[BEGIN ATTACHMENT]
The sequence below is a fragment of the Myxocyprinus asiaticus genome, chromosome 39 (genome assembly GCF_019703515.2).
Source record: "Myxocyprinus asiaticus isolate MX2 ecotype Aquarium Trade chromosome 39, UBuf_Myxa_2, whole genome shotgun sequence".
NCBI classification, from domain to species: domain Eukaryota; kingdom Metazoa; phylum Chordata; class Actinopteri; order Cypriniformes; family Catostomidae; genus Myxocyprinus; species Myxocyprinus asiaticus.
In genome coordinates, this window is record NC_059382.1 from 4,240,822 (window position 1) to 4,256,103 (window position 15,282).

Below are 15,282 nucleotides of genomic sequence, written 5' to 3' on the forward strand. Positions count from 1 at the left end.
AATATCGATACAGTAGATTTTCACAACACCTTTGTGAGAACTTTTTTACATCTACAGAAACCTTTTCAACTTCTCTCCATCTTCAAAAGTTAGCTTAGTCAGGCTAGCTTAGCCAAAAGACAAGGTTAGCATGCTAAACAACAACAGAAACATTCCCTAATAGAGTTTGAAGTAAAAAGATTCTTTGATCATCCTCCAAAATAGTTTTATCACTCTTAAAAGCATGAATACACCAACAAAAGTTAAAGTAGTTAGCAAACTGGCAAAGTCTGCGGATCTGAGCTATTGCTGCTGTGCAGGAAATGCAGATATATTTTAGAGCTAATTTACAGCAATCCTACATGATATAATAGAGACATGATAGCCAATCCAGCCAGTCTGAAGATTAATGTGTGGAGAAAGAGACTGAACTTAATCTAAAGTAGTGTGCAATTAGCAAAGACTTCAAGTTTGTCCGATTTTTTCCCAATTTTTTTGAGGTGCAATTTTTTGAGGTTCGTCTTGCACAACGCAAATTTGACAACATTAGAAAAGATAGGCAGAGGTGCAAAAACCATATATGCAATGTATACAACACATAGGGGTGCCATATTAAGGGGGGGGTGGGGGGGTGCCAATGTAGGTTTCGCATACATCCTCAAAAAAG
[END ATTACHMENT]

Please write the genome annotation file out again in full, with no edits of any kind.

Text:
The sequence below is a fragment of the Myxocyprinus asiaticus genome, chromosome 39 (genome assembly GCF_019703515.2).
Source record: "Myxocyprinus asiaticus isolate MX2 ecotype Aquarium Trade chromosome 39, UBuf_Myxa_2, whole genome shotgun sequence".
NCBI classification, from domain to species: domain Eukaryota; kingdom Metazoa; phylum Chordata; class Actinopteri; order Cypriniformes; family Catostomidae; genus Myxocyprinus; species Myxocyprinus asiaticus.
In genome coordinates, this window is record NC_059382.1 from 4,240,822 (window position 1) to 4,256,103 (window position 15,282).

Below are 15,282 nucleotides of genomic sequence, written 5' to 3' on the forward strand. Positions count from 1 at the left end.
AATATCGATACAGTAGATTTTCACAACACCTTTGTGAGAACTTTTTTACATCTACAGAAACCTTTTCAACTTCTCTCCATCTTCAAAAGTTAGCTTAGTCAGGCTAGCTTAGCCAAAAGACAAGGTTAGCATGCTAAACAACAACAGAAACATTCCCTAATAGAGTTTGAAGTAAAAAGATTCTTTGATCATCCTCCAAAATAGTTTTATCACTCTTAAAAGCATGAATACACCAACAAAAGTTAAAGTAGTTAGCAAACTGGCAAAGTCTGCGGATCTGAGCTATTGCTGCTGTGCAGGAAATGCAGATATATTTTAGAGCTAATTTACAGCAATCCTACATGATATAATAGAGACATGATAGCCAATCCAGCCAGTCTGAAGATTAATGTGTGGAGAAAGAGACTGAACTTAATCTAAAGTAGTGTGCAATTAGCAAAGACTTCAAGTTTGTCCGATTTTTTCCCAATTTTTTTGAGGTGCAATTTTTTGAGGTTCGTCTTGCACAACGCAAATTTGACAACATTAGAAAAGATAGGCAGAGGTGCAAAAACCATATATGCAATGTATACAACACATAGGGGTGCCATATTAAGGGGGGGGTGGGGGGGTGCCAATGTAGGTTTCGCATACATCCTCAAAAAAG